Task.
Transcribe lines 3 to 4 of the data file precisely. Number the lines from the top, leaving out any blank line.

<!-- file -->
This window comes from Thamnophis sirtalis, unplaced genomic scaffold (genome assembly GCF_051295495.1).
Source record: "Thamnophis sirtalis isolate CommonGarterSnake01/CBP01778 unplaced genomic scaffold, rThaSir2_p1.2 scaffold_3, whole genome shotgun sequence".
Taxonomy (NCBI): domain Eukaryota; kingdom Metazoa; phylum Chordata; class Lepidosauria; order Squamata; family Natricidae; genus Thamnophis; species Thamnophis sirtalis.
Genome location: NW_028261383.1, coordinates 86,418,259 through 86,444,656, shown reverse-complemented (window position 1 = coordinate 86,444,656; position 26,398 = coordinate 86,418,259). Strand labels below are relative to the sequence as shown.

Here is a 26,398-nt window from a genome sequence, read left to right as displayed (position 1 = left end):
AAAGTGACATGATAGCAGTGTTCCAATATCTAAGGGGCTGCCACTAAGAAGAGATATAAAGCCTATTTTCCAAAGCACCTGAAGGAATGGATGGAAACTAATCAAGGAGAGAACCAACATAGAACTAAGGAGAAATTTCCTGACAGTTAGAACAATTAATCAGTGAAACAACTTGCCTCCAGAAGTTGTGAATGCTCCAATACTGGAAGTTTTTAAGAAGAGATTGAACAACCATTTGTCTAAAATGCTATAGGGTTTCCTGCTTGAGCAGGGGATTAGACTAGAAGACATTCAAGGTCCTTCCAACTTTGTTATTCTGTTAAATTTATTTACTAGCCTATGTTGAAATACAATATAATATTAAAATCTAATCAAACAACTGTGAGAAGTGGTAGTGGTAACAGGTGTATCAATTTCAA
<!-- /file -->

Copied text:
Taxonomy (NCBI): domain Eukaryota; kingdom Metazoa; phylum Chordata; class Lepidosauria; order Squamata; family Natricidae; genus Thamnophis; species Thamnophis sirtalis.
Genome location: NW_028261383.1, coordinates 86,418,259 through 86,444,656, shown reverse-complemented (window position 1 = coordinate 86,444,656; position 26,398 = coordinate 86,418,259). Strand labels below are relative to the sequence as shown.